Last night we trooped over to our Parks & Rec community center for our first Movement Exploration class.
“Movement Exploration provides parents and their children the opportunity to explore their world, meet new friends, and develop motor skills in a colorful and playful environment through songs, creative play, social time, and an occasional simple arts and crafts project. Class for 10-18 MONTHS is designed for wobbly walkers. Balance and motor skills are developed.”
Granted, the muppets aren’t quite “wobbly walkers.” Search almost is – he’ll shakily stand alone (for soundtracking purposes, I currently have “Farmer in the Dell” stuck in my head – “the cheese stands alone…”) and even take a basic half step. But as soon as he realizes he’s unsupported, he immediately and cautiously lowers himself right back down to the floor.
Destroy has figured out how to pull himself up to a standing position, but hasn’t quite mastered sitting back down. Occasionally, he’ll get tired and turn to look for Dad or me with a look of horrified concern. “Get me down!”
But I thought the class would be fun; I had reminiscent thoughts of Gymboree. (Which, incidentally, was my first job – I was a proud Gymbo the Clown. Although, now that I think about it, I may have been hired for the position simply because I fit in the costume.) Besides, the socialization with other toddlers, open kid-safe spaces and bright primary colored toys would be good encouragement and stimulation.
There are six little ones in our class, five of them are 12 months and one is 15 months. (Technically that means our guys are three months behind their peers, but we’ve chosen to ignore that.) When we got into the room, all the Explorers got nametags stickered on their back (it is a bad idea to put nametags on the front of curious kids) and we plopped them down onto the blue foam mat.
Search eyed us warily and marched off the mat onto the hardwood gym floor. True to form, this kid is interested in the opposite direction. He found a little table with blocks, so he pulled himself right up and started gnawing away.
Destroy surprised me. He took off crawling toward the teacher and some of the other kids (who were actually on the soft mat provided), his eyes wide with intrigue. But just as sudden as he’d taken off, he stopped. He looked around, scrunched up his little face and began to wail. Perhaps he overestimated his spirit of adventure. We remedied this malcontent with a couple trips down the slide. Search continued chewing on blocks.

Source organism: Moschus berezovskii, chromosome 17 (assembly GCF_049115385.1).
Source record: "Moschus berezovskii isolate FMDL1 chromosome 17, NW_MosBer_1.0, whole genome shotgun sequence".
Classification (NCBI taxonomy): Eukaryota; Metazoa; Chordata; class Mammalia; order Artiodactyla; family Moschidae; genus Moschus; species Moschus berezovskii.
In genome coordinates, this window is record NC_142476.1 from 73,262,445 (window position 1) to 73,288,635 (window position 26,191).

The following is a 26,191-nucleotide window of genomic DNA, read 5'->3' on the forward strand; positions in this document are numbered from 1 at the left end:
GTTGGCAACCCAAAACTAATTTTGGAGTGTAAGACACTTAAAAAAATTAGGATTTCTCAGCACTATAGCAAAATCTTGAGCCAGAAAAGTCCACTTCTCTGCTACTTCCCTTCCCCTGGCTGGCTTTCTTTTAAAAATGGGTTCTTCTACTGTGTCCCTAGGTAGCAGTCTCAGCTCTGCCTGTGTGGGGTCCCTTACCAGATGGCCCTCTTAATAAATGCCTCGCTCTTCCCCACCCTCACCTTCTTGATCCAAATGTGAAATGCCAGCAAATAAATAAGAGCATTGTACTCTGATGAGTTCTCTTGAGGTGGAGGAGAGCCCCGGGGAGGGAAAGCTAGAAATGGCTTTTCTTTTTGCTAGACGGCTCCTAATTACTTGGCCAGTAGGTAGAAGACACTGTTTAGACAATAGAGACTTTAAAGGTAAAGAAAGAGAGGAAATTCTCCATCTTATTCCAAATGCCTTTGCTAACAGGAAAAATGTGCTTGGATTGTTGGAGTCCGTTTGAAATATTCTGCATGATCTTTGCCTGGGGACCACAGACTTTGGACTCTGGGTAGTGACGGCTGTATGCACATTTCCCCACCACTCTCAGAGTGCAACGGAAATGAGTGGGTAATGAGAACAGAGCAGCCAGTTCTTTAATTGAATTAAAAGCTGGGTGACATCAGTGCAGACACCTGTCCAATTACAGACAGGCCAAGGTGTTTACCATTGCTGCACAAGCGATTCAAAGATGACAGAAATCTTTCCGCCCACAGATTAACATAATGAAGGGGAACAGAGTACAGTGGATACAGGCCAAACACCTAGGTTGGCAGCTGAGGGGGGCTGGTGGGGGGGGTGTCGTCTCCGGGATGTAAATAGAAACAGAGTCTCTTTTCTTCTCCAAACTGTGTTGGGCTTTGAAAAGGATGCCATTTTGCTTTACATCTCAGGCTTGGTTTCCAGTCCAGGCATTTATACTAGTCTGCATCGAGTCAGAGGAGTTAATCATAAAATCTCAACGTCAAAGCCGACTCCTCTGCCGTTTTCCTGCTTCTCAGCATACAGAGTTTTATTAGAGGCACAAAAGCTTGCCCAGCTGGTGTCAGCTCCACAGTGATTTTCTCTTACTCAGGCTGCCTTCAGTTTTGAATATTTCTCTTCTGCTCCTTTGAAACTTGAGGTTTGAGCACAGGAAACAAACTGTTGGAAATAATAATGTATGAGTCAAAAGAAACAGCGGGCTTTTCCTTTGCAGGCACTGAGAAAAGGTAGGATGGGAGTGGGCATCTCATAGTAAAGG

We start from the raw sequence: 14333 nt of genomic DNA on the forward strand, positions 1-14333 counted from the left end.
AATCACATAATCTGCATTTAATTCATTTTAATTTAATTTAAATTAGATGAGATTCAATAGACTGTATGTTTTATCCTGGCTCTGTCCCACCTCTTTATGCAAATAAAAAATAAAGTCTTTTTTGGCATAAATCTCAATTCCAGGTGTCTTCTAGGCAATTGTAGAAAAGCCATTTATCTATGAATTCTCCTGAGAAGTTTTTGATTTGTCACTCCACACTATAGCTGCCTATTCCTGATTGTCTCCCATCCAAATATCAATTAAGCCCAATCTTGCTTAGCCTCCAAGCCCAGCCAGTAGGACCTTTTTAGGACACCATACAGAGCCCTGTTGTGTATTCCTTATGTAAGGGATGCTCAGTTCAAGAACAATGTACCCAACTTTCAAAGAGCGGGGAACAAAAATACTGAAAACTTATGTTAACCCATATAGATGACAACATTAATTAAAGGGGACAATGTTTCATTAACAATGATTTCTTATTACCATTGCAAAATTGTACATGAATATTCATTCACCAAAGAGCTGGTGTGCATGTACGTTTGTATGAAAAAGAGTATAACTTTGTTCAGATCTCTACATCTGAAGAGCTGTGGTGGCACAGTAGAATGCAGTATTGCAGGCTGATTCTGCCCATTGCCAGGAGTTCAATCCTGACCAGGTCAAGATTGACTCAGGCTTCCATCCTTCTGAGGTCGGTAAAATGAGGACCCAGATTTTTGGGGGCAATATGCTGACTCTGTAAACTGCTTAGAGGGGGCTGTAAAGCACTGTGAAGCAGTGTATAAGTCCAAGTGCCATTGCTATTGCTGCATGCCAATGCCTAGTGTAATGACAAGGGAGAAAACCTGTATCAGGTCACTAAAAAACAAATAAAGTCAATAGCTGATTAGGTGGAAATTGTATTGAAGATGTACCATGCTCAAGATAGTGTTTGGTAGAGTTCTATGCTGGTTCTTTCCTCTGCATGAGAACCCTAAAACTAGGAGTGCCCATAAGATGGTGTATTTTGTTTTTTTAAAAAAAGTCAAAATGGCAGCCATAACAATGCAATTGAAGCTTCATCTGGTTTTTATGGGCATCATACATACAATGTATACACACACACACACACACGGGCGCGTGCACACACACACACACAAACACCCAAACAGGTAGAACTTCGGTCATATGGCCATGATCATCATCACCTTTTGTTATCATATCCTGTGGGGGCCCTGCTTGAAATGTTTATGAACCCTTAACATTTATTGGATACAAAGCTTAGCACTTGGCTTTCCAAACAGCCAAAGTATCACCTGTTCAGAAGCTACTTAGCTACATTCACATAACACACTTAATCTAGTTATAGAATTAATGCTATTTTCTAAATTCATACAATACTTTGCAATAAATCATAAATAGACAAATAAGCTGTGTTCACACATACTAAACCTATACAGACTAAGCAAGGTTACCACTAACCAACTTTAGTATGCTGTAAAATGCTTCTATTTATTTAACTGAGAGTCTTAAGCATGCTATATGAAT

For the structured portion of class, we began with a song to learn all the little one’s names. I have no idea what they are. We sang songs like the ABCs and Itsy Bitsy Spider with baby-sized tambourines. The muppets were thrilled; they love music – the louder and more obnoxious, the better.
No sooner had we begun singing and banging than it was time to put away the noisemakers and bring out the parachute. THE PARACHUTE! Do you remember this fabulous piece of childhood play classes? I do. So did all of the other parents. We were all far more excited about this than our progeny, who weren’t that amused by its difficulty to eat. “Just wait!” we all assured them. “This is going to be awesome!”
We made ripples with the cloth. We pointed out colors. “Where is the blue patch? Are you sitting on the green piece?” Search and Destroy stared at us. The little girl in the class (there is only one) got up and trucked it across the room, her father trailing behind her, cajoling her back to THE PARACHUTE.
“It’s time for a ride!” sang our teacher. We all excitedly sat our explorers in the center, stood back and began to circle them, swirling them around. One kid immediately fell over. He didn’t cry, but he didn’t look terribly thrilled with this particular adventure either. Search grabbed ahold of Destroy and clutched his brother with a death grip until the twirling stopped. The parents were all smiling and laughing. No one was too concerned with the next generation’s lack of enthusiasm – they just had not yet realized the true awesomeness of THE PARACHUTE.
We played a few more games with the wondrous colored cloth, including creating an air bubble and bouncing some textured nubby balls into the air. The kids were more interested in chasing after the balls and stealing them from each other than stomping across an artificial inflated dome.
Blocks were next: giant Legos and papered bricks. I know you will be shocked to hear that Search spent several minutes tasting the bricks. He was easily distracted when the teacher started stacking the blocks. Both muppets are *excellent* at the Godzilla game. They can take down those towers like no tomorrow.
By the time we finished with blocks, our first class was ready to wrap-up with the goodbye song. And it was none too soon. Muppet meltdown was imminent. The boys were not thrilled with the “clean up in the classroom” activity portion – we discovered Destroy stealthily clutching two giant yellow Lego blocks, completely unwilling to let them go. Poor children – they obviously are deprived with no toys of their own to play with…
Although we started off a little unsure about this whole experience, I think we’re looking forward to next week’s exploration in movement adventures. If nothing else, there are some great blocks to chew on.